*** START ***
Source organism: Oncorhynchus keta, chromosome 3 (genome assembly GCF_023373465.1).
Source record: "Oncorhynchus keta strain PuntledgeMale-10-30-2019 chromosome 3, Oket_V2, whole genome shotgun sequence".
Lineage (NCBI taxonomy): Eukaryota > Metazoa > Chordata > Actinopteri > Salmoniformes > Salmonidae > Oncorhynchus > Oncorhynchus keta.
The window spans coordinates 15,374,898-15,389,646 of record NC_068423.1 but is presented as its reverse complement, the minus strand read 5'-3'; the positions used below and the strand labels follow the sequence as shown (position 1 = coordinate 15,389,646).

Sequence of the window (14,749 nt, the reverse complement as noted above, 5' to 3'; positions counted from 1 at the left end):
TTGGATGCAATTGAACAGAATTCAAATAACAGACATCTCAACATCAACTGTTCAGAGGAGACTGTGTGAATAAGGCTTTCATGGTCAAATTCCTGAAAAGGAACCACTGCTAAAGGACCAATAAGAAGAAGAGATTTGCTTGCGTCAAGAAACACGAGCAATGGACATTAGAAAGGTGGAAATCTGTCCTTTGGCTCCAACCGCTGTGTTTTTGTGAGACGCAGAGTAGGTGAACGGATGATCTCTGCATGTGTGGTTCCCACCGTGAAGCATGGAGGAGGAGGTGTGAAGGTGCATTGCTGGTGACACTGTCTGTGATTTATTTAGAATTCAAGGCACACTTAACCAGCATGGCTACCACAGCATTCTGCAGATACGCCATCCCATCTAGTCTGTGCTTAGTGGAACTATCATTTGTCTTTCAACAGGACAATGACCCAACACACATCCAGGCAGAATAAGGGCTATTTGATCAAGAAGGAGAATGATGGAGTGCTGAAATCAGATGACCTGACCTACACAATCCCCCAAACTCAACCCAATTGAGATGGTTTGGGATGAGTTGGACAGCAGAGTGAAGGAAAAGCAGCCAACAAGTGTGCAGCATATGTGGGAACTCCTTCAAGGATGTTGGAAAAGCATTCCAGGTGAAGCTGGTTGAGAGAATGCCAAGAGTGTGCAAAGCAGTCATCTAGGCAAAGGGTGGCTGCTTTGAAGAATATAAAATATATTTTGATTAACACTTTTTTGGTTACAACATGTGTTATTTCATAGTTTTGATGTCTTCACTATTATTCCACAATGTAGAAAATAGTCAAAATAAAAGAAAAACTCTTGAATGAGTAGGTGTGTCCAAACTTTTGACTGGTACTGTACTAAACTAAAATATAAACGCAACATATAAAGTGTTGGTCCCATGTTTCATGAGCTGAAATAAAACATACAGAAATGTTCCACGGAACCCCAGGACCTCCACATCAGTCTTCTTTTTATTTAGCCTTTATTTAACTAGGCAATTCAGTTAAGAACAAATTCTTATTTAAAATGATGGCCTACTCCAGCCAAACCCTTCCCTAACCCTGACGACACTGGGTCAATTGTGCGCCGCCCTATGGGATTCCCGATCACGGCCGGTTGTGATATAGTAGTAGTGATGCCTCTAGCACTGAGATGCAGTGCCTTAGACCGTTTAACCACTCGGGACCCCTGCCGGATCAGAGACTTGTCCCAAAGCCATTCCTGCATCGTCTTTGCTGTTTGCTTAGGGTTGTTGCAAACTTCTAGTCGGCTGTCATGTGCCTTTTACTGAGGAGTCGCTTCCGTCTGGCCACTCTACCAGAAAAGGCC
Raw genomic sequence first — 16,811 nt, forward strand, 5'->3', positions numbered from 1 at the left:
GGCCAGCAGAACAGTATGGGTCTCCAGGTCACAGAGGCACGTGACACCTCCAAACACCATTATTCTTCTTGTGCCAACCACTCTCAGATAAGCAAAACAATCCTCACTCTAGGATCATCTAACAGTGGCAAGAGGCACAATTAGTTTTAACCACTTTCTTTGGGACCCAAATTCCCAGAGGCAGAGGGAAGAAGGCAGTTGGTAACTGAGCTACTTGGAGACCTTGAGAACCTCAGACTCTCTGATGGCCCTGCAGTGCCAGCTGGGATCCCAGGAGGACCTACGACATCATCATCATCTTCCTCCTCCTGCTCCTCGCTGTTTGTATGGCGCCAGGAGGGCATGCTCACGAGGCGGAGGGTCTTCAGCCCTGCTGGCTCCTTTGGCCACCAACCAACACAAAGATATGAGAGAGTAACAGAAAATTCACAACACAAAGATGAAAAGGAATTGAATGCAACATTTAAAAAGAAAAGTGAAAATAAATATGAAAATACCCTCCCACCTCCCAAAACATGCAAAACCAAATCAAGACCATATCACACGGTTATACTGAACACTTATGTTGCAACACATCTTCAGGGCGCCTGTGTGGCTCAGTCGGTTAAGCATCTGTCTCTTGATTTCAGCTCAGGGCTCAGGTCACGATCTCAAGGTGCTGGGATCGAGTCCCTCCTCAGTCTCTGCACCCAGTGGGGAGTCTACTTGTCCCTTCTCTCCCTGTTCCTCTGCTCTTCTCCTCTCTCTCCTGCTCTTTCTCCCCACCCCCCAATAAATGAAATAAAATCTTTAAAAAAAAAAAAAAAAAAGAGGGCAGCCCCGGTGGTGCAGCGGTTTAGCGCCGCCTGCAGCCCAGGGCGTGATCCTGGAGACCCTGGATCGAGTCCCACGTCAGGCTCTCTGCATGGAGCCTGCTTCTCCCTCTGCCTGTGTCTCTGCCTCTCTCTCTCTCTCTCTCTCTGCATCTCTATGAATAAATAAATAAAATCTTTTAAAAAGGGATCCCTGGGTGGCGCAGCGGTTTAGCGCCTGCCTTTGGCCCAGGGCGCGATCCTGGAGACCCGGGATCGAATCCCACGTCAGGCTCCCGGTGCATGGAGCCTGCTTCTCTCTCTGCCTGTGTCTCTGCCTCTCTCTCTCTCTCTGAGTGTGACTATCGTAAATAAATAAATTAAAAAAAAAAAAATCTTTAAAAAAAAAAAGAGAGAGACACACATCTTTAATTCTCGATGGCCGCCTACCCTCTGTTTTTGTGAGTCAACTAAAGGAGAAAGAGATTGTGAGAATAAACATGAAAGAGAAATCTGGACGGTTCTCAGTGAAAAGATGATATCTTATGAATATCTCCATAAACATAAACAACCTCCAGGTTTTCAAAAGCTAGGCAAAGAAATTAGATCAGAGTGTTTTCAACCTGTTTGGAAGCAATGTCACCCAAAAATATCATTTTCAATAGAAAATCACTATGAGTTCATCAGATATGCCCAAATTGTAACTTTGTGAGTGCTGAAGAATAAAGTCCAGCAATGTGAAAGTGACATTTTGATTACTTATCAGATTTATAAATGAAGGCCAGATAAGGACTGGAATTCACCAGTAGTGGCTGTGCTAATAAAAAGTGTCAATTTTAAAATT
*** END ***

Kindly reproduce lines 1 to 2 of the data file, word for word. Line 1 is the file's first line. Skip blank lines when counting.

Source organism: Oncorhynchus keta, chromosome 3 (genome assembly GCF_023373465.1).
Source record: "Oncorhynchus keta strain PuntledgeMale-10-30-2019 chromosome 3, Oket_V2, whole genome shotgun sequence".